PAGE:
If you have European friends who travel a lot, you probably know this: Nobody actually admits that they like Ryanair.
They say they don't like the added fees, or the far-flung airports, or the hard yellow plastic, or the lack of seat back pockets. They don't like the nickel-and-diming. They don't like the jingle they play on the planes every time they land.
But there are two things people do seem to like, which is why Ryanair is one of the great success stories of European aviation:
First, they like the ridiculously low base fares. Second, they like the airline's total lack of political correctness (and blunt honesty about its business model).
Now, thanks to the company's chief marketing officer, we have it all combined, in a single blunt, simple phrase: "We're low cost, mean bastards."
Can you imagine the CEO of Southwest Airlines, Gary Kelly, or Oscar Munozof United Airlines saying something like this?
Heck, Munoz was praised for transparency just for admitting that his airline "got it wrong" when one of its flight attendants forced a passenger to store a live dog in an overhead bin.(The dog, a French bulldog named Kikito, died during the flight. Maybe you heard.)
But, speaking "with characteristic Irish bluntness," as the folks over at Quartz put it (hey wait, isn't that a little bit racist?), Ryanair's CMO, Kenny Jacobs spelled it all out.
The context was Jacobs' talk at Skift Forum Europe, which was a travel industry conference in Germany last month. Ryan claimed at the event that Ryanair's fleet made it "the "greenest airline in the world," if you judge it on CO2 emissions on a per-passenger, per-mile basis.
(He said "per-kilometer" because they're in Europe, but it's the same argument.) Here's his math:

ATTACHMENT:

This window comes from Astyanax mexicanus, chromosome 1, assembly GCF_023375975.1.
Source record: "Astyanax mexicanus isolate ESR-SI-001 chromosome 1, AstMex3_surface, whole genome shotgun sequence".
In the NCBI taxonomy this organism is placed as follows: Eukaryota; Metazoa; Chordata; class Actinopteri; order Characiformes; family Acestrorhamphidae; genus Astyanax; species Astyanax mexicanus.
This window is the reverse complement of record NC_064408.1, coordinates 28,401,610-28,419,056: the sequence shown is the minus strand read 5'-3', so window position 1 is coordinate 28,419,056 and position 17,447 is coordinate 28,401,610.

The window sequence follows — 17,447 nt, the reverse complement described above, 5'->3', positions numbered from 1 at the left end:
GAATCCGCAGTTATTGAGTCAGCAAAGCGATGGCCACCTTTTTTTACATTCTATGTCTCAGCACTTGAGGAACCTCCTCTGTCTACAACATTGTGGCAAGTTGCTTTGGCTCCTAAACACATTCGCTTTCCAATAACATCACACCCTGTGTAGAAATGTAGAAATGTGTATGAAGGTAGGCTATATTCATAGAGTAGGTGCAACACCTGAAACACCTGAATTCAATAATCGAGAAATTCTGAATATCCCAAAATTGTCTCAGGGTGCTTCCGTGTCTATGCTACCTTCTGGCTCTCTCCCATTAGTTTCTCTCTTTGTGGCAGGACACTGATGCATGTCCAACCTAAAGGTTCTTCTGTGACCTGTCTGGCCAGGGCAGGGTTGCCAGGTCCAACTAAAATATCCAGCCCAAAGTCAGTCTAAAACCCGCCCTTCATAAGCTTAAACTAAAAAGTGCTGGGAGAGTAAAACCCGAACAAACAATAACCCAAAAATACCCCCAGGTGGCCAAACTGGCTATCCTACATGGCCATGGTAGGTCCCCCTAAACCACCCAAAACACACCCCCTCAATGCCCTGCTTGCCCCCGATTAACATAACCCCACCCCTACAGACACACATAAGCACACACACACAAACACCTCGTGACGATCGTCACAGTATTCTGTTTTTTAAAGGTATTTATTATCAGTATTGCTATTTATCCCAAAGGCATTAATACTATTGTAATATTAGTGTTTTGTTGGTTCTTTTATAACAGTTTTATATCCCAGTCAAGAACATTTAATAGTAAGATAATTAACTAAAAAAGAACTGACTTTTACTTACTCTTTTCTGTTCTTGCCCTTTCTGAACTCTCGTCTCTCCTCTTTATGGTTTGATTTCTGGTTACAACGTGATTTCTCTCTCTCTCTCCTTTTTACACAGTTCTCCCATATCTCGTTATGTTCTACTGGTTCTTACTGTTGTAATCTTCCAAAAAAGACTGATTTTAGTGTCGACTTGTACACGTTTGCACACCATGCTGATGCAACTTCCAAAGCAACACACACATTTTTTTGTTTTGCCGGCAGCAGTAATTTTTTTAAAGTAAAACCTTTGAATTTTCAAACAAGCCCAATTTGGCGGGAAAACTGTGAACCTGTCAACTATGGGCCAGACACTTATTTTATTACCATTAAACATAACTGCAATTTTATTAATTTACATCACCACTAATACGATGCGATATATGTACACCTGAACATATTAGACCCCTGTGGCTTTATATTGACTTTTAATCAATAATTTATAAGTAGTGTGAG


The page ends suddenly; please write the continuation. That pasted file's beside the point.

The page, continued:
1. More passengers on each flight.
Ryanair sells and fills 96 percent of the seats on its flights. More passengers on the same plane means fewer CO2 emissions per passenger.
2. New airplanes.
Ryanair's planes are newer than its compeition, Jacobs said, and more efficient.As Quartz put it: "Compared to a regional competitor like British Airways--which has an average fleet age of 13.8 years--Ryanair's average fleet age is 6.8 years."
3. They fly point-to-point.
That means they fly fewer total miles (okay fine, kilometers) than competitors who use a hub system.
4. The fly green approaches.
This is a technical way of flying that pilots can use to reduce the amount of fuel it takes to get the plane down and bring it to a stop. It was pioneered by the Swedish airline SAS.
Of course, it's basically impossible to fact-check these claims without being able to calculate every other airline's vacancy rate, fleet age, etc. But with Ryanair, it does pass the smell test anyway.
Why? Not because the're doing it out of the goodness of their heart, or because they care about the environment more than other people, or even because they think it would be especially good PR.
Instead, they're doing it because it shaves costs. Or as Jacobs put it in his full quote:
"We've got the youngest fleet in the world for two reasons: we're the fastest growing airline and we're low cost, mean bastards. So, we want to have young aircraft because they're cheaper to maintain and the engines use less fuel."